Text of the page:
This post was written after a conversation with Sonya, when I asked her to describe what she’d felt that day, the morning of Bane’s celebration. Anyone who knows Sonya knows that she speaks raw and real, but I don’t think even she was prepared for the way this story ends … have tissues ready — you’ve been warned.
I remember clouds.
Wisps of gray like cotton unfurled, strewn across the morning sky.
Dark clouds, heavy with rain, hung above me. Haze, both outside and inside.
The view would have been breathtaking: front porch facing fields of green and gold, tall grasses swaying as morning sun peek-a-booed over the hillside.
But nothing was beautiful today.
Nothing was beautiful or okay or right, in this world where one could wake to a sunrise filled with baby gurgles and morning bottle – only to lose a sweet boy child by nightfall.
I sat with my arms empty, my soul emptier.
All joy had fled. The world was gray and foggy, without color.
Then: voices from inside the house, preparations being made for this, the day of the funeral. The day of the burial, of the final goodbye.
I wasn’t ready.
My mind wouldn’t stay in the present tense; it kept looping back through the past, a video montage of every regret flashing before my eyes.
I had wanted to dance in the rain.
On that day, just weeks ago, while the windshield wipers squeaked in song during my daily commute, I had promised. Had promised myself that I would break out of the monotony of work-eat-sleep, would be the kind of mother that I had enjoyed having, the kind who trades functional for fun, who makes her kids slap-happy with spontaneous adventures.
When we get home, I said, I’ll take them out to play in this rain. We’ll get muddy on purpose for no good reason. I’ll hear their laughter peal through puddle splashes.
But home was a blur of spilled sippy cups and toddler tantrums, and in that blissful domestic routine, habit overpowered. Bedtime came with no rain dancing at all.
I had lost my chance.
Lost my baby. And my chance.
A hand on my shoulder drew me back to the present, to that porch, that hazy morning view.
The hand was my husband’s, that big, strong hand with the ring I’d slipped on that day, eight years ago, when we promised each other “in sickness and health.” When we promised “for better or worse.”
He let it linger there a moment, speaking volumes in our shared silence.
“Want to go for a walk?”
I blinked hard, trying to clear my head, trying to lift tired eyes toward his.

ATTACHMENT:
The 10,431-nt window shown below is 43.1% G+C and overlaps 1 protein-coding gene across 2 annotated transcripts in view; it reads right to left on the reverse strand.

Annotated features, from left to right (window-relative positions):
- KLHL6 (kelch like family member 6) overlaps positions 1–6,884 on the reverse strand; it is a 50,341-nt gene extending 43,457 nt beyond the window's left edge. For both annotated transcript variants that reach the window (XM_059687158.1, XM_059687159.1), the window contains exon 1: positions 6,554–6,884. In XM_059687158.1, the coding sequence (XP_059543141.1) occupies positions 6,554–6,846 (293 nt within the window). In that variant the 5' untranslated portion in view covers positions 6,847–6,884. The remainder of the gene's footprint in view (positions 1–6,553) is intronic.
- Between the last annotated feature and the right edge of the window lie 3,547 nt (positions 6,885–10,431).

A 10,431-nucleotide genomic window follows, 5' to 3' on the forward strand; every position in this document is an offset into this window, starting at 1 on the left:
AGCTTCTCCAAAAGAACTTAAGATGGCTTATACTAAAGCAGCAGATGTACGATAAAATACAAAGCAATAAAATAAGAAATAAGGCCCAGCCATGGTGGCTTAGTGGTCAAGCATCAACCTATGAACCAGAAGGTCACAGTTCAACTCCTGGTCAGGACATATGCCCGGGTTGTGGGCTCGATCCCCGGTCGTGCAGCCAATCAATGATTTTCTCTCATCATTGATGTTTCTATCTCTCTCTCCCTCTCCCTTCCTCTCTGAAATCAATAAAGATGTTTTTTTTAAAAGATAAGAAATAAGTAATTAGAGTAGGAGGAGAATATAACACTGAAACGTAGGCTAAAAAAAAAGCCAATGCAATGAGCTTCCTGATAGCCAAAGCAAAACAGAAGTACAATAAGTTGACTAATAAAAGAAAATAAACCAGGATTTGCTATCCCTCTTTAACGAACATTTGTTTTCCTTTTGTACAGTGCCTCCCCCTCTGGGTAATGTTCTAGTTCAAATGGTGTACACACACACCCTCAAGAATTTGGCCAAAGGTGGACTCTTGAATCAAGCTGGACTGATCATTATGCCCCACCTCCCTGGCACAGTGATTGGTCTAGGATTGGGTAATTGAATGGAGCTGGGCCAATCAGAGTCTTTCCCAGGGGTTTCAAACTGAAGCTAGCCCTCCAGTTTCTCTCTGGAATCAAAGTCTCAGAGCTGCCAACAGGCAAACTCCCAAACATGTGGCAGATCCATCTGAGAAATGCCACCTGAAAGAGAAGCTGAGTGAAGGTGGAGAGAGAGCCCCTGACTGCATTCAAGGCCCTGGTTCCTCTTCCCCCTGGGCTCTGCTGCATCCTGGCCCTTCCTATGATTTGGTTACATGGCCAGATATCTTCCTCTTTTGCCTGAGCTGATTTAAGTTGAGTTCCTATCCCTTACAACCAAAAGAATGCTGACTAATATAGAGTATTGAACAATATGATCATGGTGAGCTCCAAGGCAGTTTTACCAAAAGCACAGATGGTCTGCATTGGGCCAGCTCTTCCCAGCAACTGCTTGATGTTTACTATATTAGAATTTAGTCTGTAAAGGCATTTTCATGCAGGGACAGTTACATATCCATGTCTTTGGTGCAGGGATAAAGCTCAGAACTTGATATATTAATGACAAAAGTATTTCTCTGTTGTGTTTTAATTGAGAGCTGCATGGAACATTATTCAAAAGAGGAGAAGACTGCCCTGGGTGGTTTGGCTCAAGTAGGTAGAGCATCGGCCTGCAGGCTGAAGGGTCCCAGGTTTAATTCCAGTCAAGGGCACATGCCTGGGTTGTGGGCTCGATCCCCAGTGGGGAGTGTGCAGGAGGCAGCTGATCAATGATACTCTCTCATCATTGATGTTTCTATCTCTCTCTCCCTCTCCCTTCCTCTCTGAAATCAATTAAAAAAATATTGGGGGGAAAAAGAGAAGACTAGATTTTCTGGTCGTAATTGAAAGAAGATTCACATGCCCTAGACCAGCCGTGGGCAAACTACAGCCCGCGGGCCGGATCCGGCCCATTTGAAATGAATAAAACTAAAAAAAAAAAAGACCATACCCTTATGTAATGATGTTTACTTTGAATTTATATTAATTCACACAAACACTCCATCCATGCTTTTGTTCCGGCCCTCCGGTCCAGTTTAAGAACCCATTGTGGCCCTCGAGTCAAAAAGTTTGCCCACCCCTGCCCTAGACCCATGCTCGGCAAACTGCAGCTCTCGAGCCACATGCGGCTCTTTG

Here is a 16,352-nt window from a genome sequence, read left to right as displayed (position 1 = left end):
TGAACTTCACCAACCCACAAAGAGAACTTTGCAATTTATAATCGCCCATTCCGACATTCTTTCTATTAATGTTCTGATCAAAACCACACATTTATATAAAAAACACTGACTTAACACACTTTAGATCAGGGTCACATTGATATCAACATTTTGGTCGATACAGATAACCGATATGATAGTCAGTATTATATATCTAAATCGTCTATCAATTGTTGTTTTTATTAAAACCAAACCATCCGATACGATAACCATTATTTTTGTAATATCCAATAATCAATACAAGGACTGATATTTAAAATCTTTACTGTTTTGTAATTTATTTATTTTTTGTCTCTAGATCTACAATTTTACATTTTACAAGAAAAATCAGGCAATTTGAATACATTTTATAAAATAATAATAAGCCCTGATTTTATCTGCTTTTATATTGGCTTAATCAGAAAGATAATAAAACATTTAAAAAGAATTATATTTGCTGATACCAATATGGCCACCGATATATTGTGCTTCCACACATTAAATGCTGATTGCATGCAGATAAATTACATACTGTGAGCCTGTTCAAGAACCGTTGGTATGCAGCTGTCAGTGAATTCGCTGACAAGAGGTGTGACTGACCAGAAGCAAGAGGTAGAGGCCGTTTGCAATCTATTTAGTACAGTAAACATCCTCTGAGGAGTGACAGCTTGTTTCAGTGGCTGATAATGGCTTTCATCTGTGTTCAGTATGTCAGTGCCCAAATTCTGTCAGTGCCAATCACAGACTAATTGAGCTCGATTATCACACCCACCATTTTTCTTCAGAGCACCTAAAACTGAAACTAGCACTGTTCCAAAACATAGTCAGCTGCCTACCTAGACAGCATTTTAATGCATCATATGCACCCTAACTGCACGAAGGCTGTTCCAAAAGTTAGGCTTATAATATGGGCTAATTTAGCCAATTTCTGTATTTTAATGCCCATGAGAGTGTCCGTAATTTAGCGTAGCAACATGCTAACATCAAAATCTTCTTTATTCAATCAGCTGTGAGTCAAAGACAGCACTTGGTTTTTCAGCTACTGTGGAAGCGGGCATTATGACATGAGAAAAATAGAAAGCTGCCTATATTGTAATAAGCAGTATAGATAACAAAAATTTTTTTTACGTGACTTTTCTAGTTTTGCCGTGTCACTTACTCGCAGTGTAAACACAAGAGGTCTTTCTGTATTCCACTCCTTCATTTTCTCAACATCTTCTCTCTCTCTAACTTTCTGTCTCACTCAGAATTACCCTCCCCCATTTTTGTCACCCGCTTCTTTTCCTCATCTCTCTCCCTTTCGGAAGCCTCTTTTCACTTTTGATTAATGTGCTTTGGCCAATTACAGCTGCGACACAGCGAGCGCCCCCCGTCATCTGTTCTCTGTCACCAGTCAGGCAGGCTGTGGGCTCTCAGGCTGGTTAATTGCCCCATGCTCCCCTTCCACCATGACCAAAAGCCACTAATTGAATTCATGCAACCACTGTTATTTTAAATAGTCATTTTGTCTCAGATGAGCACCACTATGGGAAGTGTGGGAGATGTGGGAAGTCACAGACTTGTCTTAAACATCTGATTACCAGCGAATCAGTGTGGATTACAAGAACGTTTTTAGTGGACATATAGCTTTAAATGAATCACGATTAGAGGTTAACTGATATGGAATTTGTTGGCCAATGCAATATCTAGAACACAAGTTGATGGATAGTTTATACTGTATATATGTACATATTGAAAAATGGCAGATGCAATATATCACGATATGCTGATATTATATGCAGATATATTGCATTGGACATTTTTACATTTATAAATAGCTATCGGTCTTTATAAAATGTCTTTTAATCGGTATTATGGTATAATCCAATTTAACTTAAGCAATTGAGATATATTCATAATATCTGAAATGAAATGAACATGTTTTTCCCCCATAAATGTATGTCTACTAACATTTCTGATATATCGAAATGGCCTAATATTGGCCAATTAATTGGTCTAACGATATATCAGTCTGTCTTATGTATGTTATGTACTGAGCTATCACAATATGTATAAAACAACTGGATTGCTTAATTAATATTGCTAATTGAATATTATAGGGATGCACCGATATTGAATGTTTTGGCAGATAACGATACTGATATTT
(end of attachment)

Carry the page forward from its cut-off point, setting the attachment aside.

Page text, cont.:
“We can’t. It’s raining.”
And the words spoken out loud jarred me, caught me off guard, like they had been spoken by someone else. I heard in them a call; I knew what needed to be done. So I grabbed his hand, ran down the steps of that porch, and pulled us both into the dew-soaked grass, a light sprinkle falling softly on our shoulders.
We held hands and just put one foot in front of the other … crossed the field with God-words spoken, prayers lifted up begging strength for this hard, hard day.
And it felt just a small bit better, his hand in mine, our hearts pointed heavenward. We walked on, feeling warmth settle on our backs, morning sun peeking from behind a cloud. We turned to face it, to let the light shine on our tear-streaked cheeks, and my breath stopped.
There, in the sky, a beauty like I had never known before.
Faint, like a whisper, but rich in color. A rainbow in the sky above us: a command to draw our eyes upward.
Say what you want about weather conditions, but this was no mere meteorological incident.
God spoke in the sky that day. My son sent his smile to me in a beautiful arc of color.
That moment helped Sonya and Drason get through a hard day.
And that “banebow” (which is what they will forever be called, now) became a great symbol for them, as they began to understand a greater purpose to which God was calling them: to help others through hard days, in the name of Christ and in honor of their precious son, Bane.
Stay tuned in to this blog in the days ahead, as Banebow Foundation, a project so new, has already begun changing lives.
Watch and see how the plans of God — and the willing hands of his servants — can turn an end into a beginning.